40 Hours Later…

We were in extremely high spirits as we drove home from Shenny this past Saturday – we were finished sanding!  All told we spent 24 hours scraping and 16 hours sanding.  There’s no doubt about the fact that it was hard work, but when we think about how much money we saved compared to hiring someone it was definitely worth it.  The best part is that we shouldn’t ever have to do it again.  If for some reason we do (like, twenty years down the road), we’ll pay someone given that we’ll be living in a country where the labor costs will be substantially lower than here in Connecticut.

The worst part about Saturday’s job is that we had to scrape and sand the boat where the poppets were.  Pegu Club has seven poppets supporting her while she’s on the hard so we had not yet scraped the sections of the hull that they covered.  Each square was only 12″ x 12″, but as Jeff started scraping the first one he commented that he wanted to do this like he wanted a hole in his head.  In hindsight, we can’t believe we scraped the entire hull.  We are SO glad we didn’t buy a bigger boat!

Jeff is not a happy camper, but the end is in sight.

Now all we need to do is wait for warmer temperatures so we can put on the barrier coat and bottom paint.  The drying time is based on air temperatures, and we need a minimum of 41 degrees so we likely won’t be returning to this project until mid-March at the earliest.  In the meantime, we can turn our attention to other items.

On Sunday we drove back down to tackle a few small things before Shenny’s chili cookoff.  First up was to put the Origo stove back into its slot.  We had an Origo on Little Bristol that we really liked, but it wasn’t recessed so we were glad to see that Pegu Club came with a recessed, gimbaled Origo.

As with many boating subjects, cooking fuel tends to arouse passion on the internet forums.  People who use propane or CNG argue that alcohol stoves are dangerous and slow to heat.  Generally they are basing this on the old pressurized alcohol stoves which definitely sounded like they were sketchy.  Non pressurized alcohol stoves are, in our opinion, less risky than propane or CNG stoves in that there isn’t any chance that denatured alcohol can blow up.  It’s true that the flame on an alcohol stove can be hard to see, but we don’t think it’s that difficult to put your hand over the stove to feel if there’s heat coming from it.  We also didn’t find the time needed to bring water to a boil to be excessive.  The bottom line for us was that we were happy with the cooking time, Origo’s are bulletproof with very few moving parts, and you can buy denatured alcohol anywhere.  For us it made sense to stick with the Origo.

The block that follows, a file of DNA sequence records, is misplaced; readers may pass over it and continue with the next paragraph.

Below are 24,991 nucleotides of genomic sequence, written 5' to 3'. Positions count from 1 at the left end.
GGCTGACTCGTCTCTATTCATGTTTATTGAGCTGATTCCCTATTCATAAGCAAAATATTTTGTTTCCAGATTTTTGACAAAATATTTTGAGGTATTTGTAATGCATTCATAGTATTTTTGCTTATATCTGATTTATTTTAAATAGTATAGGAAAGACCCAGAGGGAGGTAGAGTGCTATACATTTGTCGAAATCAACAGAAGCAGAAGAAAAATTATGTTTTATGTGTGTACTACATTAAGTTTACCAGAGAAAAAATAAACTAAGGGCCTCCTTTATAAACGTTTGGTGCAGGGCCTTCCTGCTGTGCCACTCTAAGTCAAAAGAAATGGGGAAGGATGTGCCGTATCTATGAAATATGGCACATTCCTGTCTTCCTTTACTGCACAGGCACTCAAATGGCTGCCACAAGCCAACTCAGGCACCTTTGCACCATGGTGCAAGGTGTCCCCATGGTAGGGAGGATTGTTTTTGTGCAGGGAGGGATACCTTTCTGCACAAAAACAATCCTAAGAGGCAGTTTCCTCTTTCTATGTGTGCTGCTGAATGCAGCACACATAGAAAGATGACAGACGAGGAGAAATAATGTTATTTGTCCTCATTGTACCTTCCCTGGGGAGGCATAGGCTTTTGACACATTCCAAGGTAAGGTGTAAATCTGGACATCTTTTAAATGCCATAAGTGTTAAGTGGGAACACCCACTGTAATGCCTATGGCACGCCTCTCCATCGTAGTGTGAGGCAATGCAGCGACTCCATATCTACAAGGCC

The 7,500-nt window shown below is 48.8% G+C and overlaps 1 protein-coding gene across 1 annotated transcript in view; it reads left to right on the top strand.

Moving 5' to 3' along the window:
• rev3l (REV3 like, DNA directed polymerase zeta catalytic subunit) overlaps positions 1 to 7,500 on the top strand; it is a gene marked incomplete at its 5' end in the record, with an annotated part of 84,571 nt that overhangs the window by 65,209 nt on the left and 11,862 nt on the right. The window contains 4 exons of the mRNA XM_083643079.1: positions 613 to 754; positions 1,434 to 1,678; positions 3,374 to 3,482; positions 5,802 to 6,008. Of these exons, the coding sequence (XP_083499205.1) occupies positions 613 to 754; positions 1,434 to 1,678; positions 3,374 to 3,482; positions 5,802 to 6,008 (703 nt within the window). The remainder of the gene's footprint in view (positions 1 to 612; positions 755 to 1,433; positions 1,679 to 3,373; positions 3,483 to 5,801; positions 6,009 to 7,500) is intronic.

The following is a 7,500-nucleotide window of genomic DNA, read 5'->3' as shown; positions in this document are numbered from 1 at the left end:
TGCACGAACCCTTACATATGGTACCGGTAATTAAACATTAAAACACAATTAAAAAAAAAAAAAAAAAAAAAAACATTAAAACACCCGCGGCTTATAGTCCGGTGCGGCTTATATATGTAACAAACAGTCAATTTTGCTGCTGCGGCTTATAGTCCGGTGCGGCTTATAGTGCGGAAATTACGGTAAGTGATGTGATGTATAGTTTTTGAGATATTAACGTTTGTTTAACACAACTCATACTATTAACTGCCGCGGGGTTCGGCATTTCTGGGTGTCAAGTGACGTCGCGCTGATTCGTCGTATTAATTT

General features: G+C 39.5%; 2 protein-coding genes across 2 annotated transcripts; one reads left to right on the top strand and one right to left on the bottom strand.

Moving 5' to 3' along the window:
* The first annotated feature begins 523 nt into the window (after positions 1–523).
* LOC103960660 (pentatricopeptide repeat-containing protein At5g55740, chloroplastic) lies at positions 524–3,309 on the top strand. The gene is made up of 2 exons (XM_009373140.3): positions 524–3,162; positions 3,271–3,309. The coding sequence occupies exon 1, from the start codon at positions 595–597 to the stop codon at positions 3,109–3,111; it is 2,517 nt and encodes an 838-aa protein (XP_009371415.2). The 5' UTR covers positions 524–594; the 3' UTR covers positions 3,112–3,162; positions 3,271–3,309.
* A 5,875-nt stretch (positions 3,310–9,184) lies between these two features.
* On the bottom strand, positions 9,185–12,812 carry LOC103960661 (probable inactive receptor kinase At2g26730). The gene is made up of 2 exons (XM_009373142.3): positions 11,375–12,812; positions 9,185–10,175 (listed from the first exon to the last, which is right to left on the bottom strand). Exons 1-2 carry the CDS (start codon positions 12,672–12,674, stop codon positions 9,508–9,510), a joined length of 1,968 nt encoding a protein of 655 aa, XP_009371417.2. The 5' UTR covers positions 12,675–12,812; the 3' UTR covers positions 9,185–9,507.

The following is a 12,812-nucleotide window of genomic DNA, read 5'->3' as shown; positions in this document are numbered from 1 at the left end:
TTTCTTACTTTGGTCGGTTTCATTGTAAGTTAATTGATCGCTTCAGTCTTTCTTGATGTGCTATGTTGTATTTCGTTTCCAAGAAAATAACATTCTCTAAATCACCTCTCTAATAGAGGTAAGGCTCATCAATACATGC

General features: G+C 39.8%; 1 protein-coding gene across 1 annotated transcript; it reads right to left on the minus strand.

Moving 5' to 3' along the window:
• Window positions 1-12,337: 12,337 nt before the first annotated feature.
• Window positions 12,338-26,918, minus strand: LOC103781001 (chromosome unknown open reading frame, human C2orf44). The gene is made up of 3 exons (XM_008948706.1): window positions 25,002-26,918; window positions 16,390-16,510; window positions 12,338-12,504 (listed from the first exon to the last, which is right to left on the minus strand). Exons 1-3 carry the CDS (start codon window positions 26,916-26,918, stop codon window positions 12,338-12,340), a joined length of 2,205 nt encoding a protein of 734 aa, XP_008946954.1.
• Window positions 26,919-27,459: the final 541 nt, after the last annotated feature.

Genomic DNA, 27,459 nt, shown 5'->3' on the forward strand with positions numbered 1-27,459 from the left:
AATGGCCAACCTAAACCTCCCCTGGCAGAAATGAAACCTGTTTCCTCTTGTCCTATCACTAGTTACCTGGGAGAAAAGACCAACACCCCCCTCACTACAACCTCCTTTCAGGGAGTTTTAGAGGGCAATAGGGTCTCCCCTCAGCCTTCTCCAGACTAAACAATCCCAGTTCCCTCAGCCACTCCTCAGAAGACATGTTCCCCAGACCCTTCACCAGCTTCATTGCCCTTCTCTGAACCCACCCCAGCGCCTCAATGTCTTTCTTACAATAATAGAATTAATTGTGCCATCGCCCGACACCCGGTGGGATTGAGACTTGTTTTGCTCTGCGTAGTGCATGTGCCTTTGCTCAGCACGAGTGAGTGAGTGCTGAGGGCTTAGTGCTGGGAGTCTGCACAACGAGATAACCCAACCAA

We had brought Pegu Club’s Origo home to give it a bit of TLC.  It was pretty grungy and the sliders weren’t working properly, so initially I wanted to chuck it and buy a new one.  That plan was thwarted when we discovered that the recessed gimbaled Origo’s had been discontinued, so if we wanted a new recessed stove we would have to give up the gimbal.  I wasn’t sure I wanted to pay $430 for a stove that didn’t gimbal, so we spent some time brainstorming how we might be able to recess Little Bristol’s Origo (which we had kept and was gimbaled).  Finally we decided to see if we could get rid of the scuzz and fix the sliders.  After a lot of elbow grease from me and some excellent repair work by Jeff, we had the stove ready to go again.  We need to buy one set of potholders at Defender’s Warehouse sale, and we want to eventually touch up the paint, but at this point it was good enough to put back on the boat.

IMG_0019 (1)

Setting it in place took about sixty seconds, so we then turned our attention to installing the Nature’s Head.  No pictures yet because we still need to hook up the vent hose, but we were pleased to discover that the Nature’s Head fit in the space where the old head was located without the need to make any modifications.  We probably only had a few inches to spare, but it fits and that’s all that matters.  In fact, this install was easier than when we put it in Little Bristol.  To me it’s another sign that our Bristol 29.9 is perfect for us!

Slowly but surely, she’s getting put back together.  It’s hard to imagine that in 9 1/2 weeks we’ll actually be in the water!  Yay!



10 thoughts on “40 Hours Later…

  1. It sure is good that the stove is bulletproof. Do you have many bullets shot at you? Love your articles. Love to both of you, Nikki


  2. I read how excited you were to get a Fatty Knee dinghy. Yesterday I drove to Maine to get mine. I found a used 7 footer in great shape with the sailing rig. I am so happy, I have been looking for this exact tender the past 2 years. I don’t have the big boat to put it on yet, but having the dinghy is a start.


      1. My thought is to name the tender Raphael, after the archangel that watches over travelers. I hope that is not too grandiose. Good job getting the bottom stripped, that is a huge project done.

        Liked by 1 person

  3. Bottom line, you have to trust and be happy with what you end up using, so good for you for sticking with what works for you! We had a pressurized alcohol stove on our first boat and it was a nightmare. The owners who bought her from us had a fire that got out of control the first night they moved aboard! Not good!

    Liked by 1 person

      1. And it was a bummer, too, because we had gotten that boat spic and span to hand to them and they (rightfully so) had to use the fire extinguisher to put the fire out. It was a mess. We loved that boat and it just made us sad to see it like that.


  4. Oh man, I can’t even imagine. I’d be so upset if something like that happened to Little Bristol. 😦 We were just talking yesterday about wanting to get an extra fire extinguisher (we currently have only one for the boat). This is a good reminder to make sure that we do that.


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